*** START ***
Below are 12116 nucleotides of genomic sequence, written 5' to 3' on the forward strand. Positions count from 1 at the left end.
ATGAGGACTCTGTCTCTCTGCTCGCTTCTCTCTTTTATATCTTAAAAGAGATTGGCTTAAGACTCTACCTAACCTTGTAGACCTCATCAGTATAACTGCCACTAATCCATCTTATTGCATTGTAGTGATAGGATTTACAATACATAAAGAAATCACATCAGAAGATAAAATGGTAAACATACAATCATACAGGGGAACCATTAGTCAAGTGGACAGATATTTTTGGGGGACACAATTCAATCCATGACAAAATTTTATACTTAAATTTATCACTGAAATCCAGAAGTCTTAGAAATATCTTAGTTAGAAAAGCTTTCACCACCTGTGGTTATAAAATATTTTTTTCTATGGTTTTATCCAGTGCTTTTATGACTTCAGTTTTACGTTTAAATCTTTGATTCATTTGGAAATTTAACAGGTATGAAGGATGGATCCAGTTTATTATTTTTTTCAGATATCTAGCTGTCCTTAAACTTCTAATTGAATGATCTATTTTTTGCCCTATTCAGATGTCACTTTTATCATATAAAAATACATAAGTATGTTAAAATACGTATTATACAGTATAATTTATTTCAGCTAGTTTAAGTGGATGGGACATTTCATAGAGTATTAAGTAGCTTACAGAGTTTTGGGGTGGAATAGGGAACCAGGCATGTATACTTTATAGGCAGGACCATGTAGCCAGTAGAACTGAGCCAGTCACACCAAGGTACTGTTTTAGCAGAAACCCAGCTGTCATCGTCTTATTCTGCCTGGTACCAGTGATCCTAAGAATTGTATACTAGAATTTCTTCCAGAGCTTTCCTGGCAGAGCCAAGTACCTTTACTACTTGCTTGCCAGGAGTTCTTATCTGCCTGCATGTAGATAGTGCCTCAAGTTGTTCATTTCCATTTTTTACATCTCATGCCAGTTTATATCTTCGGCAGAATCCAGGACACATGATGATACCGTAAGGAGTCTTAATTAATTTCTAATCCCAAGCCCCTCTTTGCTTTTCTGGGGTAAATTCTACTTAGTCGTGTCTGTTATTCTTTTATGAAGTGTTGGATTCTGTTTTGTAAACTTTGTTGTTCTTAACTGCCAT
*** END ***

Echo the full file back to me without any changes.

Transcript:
Below are 12116 nucleotides of genomic sequence, written 5' to 3' on the forward strand. Positions count from 1 at the left end.
ATGAGGACTCTGTCTCTCTGCTCGCTTCTCTCTTTTATATCTTAAAAGAGATTGGCTTAAGACTCTACCTAACCTTGTAGACCTCATCAGTATAACTGCCACTAATCCATCTTATTGCATTGTAGTGATAGGATTTACAATACATAAAGAAATCACATCAGAAGATAAAATGGTAAACATACAATCATACAGGGGAACCATTAGTCAAGTGGACAGATATTTTTGGGGGACACAATTCAATCCATGACAAAATTTTATACTTAAATTTATCACTGAAATCCAGAAGTCTTAGAAATATCTTAGTTAGAAAAGCTTTCACCACCTGTGGTTATAAAATATTTTTTTCTATGGTTTTATCCAGTGCTTTTATGACTTCAGTTTTACGTTTAAATCTTTGATTCATTTGGAAATTTAACAGGTATGAAGGATGGATCCAGTTTATTATTTTTTTCAGATATCTAGCTGTCCTTAAACTTCTAATTGAATGATCTATTTTTTGCCCTATTCAGATGTCACTTTTATCATATAAAAATACATAAGTATGTTAAAATACGTATTATACAGTATAATTTATTTCAGCTAGTTTAAGTGGATGGGACATTTCATAGAGTATTAAGTAGCTTACAGAGTTTTGGGGTGGAATAGGGAACCAGGCATGTATACTTTATAGGCAGGACCATGTAGCCAGTAGAACTGAGCCAGTCACACCAAGGTACTGTTTTAGCAGAAACCCAGCTGTCATCGTCTTATTCTGCCTGGTACCAGTGATCCTAAGAATTGTATACTAGAATTTCTTCCAGAGCTTTCCTGGCAGAGCCAAGTACCTTTACTACTTGCTTGCCAGGAGTTCTTATCTGCCTGCATGTAGATAGTGCCTCAAGTTGTTCATTTCCATTTTTTACATCTCATGCCAGTTTATATCTTCGGCAGAATCCAGGACACATGATGATACCGTAAGGAGTCTTAATTAATTTCTAATCCCAAGCCCCTCTTTGCTTTTCTGGGGTAAATTCTACTTAGTCGTGTCTGTTATTCTTTTATGAAGTGTTGGATTCTGTTTTGTAAACTTTGTTGTTCTTAACTGCCAT